As news hits that President-elect Donald Trump has picked South Carolina Governor Nikki Haley to be his U.N. ambassador, one question on the table is whether his administration and congressional Republicans will try to slash how much money the United States gives the United Nations.
U.N. peacekeeping forces are facing their highest demands since the end of the Cold War. There are 16 peacekeeping operations currently underway, mostly the result of sustained conflicts in the Middle East and Africa.
The U.S. is the largest contributor to the U.N.’s $5.4B core budget, at 22 percent, and also pays 28.5 percent of the separate $7.87 billion peacekeeping budget.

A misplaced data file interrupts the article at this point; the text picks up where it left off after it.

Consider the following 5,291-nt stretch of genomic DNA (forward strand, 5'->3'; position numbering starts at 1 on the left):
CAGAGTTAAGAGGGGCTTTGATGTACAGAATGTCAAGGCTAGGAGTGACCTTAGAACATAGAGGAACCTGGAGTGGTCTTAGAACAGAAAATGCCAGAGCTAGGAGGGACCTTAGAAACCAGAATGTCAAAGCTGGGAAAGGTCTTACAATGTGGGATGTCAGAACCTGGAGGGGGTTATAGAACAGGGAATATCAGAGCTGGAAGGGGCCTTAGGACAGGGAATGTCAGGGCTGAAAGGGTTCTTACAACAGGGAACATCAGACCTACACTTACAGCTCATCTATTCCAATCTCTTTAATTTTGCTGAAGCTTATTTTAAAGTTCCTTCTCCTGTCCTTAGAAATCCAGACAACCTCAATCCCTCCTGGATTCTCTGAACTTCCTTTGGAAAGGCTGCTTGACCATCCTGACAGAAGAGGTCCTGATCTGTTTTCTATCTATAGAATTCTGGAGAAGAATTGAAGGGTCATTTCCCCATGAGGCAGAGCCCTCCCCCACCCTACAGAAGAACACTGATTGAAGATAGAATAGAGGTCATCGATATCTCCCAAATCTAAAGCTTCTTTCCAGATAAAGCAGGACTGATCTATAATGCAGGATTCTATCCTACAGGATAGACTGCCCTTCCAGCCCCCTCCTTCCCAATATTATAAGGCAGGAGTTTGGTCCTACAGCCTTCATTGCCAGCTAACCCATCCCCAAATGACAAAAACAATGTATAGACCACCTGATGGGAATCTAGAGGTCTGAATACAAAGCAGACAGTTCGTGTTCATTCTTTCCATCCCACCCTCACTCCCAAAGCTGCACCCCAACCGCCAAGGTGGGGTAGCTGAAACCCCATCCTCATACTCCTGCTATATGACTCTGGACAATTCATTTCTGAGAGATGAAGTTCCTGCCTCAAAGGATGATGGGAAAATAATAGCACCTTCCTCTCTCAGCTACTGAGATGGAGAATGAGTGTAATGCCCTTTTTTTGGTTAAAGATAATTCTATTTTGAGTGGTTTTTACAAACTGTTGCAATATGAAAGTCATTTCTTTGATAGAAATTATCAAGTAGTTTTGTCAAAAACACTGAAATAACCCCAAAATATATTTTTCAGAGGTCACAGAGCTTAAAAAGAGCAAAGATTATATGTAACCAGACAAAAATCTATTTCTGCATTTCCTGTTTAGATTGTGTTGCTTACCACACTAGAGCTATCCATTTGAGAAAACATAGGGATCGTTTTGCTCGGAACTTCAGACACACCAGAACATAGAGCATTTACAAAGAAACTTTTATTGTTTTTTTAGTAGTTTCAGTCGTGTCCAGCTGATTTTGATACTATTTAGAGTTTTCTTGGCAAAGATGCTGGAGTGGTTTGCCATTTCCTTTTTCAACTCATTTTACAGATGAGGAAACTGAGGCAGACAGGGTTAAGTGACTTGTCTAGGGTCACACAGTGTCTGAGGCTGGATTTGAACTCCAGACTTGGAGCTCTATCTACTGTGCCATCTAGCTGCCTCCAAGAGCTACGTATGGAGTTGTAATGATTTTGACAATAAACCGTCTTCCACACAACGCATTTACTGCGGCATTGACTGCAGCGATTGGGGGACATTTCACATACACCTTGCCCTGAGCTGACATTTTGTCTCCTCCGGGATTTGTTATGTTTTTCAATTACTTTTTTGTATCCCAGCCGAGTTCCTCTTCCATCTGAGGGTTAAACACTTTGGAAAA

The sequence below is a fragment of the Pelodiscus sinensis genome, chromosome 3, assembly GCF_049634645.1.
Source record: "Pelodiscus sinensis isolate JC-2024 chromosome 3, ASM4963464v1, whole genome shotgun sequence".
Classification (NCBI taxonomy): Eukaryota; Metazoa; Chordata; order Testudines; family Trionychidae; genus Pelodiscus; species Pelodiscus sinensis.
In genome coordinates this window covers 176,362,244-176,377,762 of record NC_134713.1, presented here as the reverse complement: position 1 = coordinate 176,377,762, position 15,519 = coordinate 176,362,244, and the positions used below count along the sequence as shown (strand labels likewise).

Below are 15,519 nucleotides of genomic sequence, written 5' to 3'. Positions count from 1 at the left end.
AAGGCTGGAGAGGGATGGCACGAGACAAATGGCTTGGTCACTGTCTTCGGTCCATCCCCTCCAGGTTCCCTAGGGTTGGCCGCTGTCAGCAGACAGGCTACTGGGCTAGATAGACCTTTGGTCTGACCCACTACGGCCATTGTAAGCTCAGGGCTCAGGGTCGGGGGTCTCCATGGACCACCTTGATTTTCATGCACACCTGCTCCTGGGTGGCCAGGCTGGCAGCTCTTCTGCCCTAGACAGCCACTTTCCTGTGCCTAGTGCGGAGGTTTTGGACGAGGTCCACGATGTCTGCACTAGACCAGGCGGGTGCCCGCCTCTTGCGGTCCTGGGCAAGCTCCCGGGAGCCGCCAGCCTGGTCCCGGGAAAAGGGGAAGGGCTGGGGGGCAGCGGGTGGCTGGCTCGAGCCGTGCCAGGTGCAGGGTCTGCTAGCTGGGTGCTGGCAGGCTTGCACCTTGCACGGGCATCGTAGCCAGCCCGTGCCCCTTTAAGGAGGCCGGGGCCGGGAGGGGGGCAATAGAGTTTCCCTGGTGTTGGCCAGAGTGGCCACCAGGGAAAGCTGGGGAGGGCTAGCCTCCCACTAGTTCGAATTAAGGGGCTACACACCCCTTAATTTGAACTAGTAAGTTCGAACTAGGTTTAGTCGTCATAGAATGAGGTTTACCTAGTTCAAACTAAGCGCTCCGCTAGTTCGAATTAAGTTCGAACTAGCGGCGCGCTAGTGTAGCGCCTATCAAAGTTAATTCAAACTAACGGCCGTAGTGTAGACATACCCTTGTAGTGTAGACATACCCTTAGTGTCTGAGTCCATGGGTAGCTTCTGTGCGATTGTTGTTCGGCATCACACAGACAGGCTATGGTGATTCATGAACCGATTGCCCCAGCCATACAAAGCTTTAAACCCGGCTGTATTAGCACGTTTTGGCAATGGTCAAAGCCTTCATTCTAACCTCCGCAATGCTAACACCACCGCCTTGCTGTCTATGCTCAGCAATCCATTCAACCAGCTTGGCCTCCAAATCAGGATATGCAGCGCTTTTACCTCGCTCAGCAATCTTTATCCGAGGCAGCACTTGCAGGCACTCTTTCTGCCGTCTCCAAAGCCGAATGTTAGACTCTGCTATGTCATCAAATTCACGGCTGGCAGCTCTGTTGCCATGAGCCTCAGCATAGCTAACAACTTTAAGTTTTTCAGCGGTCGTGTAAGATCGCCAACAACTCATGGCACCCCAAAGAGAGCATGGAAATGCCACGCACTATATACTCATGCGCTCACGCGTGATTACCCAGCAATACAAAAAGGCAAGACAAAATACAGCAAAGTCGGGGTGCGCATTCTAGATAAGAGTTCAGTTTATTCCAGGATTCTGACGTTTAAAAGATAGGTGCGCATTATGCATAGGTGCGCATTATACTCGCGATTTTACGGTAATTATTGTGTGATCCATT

Among Republicans, U.N. favorability is at a 30-year low. A recent Pew Research survey showed a 37-point gap between Democrats and Republicans on this issue - the largest since the study began in 1990. Just 43 percent of Republicans viewed the U.N. favorably.
In a speech earlier this year, Trump took a hard line on the U.N., saying: “The United Nations is not a friend of democracy, it's not a friend to freedom, it's not a friend even to the United States of America."
Trump has also criticized the Obama administration’s support of the U.N.’s sustainable development goals on climate change and has promised to withdraw the U.S. from those commitments.
The question now is whether that rhetoric will hit the U.N. in its coffers.